It is saddening, if not surprising, that the National Hockey League, by adding Long Island and Atlanta to its lineup for next season, has moved to dilute the quality of a sport already watered beyond decency. That will make 16 NHL teams—all dependent for players on a Canada of but 21 million people and a scattering of Americans. Not content with this, the NHL is going to add two more teams in 1974. The NHL expansion is preventive warfare against a new outfit called the World Hockey Association, which is threatening to put "major league" hockey into 10 U.S. and Canadian cities, starting next fall. The WHA promises to use a "colorful" puck. Meanwhile, one must expect player raids on the NHL, a thicket of lawsuits, a miasma of chauvinistic blather about the "right" of various cities to have "major league" hockey and, as sure as God made little pucks black, a poorer sport.
Still, while hockey quality is being diluted, its hold in some areas remains intense. Boston, where the Bruins reign supreme (the Red Sox may have their following in season, but the basketball Celtics and football Patriots are second-class citizens in comparison), is the only major league hockey town in the U.S. that also fields—or rinks—a minor-league hockey team, too. The Braves, a Bruin farm that plays in Boston Garden when the Bruins are off in Vancouver or wherever, have been drawing like mad. Early this month they set an American Hockey League record with 14,031 spectators at one game. All of which may help to explain a little about the NHL's urge to create more teams—however diluted—for hockey-hungry fans to watch.
After a brief, glorious moment in the sun when word came that a rooster had knocked off an eagle in a birdo-a-birdo fight (SCORECARD, Nov. 15), the chicken world is right back where it used to be: behind the eightball. The truth came out when U.S. attorneys charged two Ohio men with "possession" of a bald eagle after it was discovered that the bird's broken wing had been caused by buckshot, not rooster kicks. Apparently fearing prosecution for violating laws protecting eagles, the men made up the tale about the ferocious rooster.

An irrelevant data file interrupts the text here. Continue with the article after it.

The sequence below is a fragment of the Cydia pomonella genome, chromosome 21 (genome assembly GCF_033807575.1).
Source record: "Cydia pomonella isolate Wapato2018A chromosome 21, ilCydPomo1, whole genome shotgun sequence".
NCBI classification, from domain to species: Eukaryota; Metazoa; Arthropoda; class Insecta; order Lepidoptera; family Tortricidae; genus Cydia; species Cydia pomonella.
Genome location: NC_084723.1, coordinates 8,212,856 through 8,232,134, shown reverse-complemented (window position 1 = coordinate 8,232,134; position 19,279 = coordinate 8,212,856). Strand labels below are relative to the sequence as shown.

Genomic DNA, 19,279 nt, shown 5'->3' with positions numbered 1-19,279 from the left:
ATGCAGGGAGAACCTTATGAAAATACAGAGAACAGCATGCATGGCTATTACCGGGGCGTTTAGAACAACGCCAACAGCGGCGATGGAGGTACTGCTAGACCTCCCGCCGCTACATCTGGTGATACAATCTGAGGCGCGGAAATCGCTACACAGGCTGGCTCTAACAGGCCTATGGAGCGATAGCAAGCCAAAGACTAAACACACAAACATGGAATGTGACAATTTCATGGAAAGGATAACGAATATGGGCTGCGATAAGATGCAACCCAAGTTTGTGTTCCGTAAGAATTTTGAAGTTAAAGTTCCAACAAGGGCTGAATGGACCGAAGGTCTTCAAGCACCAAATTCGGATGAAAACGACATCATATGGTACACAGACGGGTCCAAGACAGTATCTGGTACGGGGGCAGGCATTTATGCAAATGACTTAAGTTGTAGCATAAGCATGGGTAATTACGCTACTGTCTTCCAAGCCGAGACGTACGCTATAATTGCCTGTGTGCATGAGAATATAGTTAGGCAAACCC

Well, to paraphrase Mark Twain, splendid story, splendid lie. Drive on.
This week the omnipresent George Plimpton is in our magazine as a writer (page 40); next week he will be on TV as a quarterback, for the Baltimore Colts against the Detroit Lions. The TV sequence, filmed in a preseason game, does not reveal a near strike by the Detroit players. The Colts were cooperating for the fun of it, or the promotional value, as Detroit had when George was writing Paper Lion, but now Plimpton's ex-buddies wanted to be paid.
"It was a travesty," said Linebacker Wayne Walker. "We guys on defense had nothing to gain and everything to lose. Suppose he completes a pass and makes jerks out of us. Or suppose somebody hurts a knee. We didn't even know if we were covered." Linebacker Mike Lucci said, "It was a real nice day to put in four extra plays. The temperature was about 90 that afternoon."
At first it was hoped Plimpton would quarterback the Lions, but Joe Schmidt, Detroit's head coach, said no. "The TV people weren't thinking about someone getting hurt. When I turned him down, I thought that was it. But then he went to the Colts."
The Lions decided no pay, no play. There was a fair amount of back-and-forth arguing before the producers agreed on a fee of $300 for each of the 11 defensive players. (The Lions tried to get an extra $300 apiece for two injured starters who would not appear in the Plimpton sequence, but the producers were adamant, and the Lions finally split the $3,300 pot 13 ways.)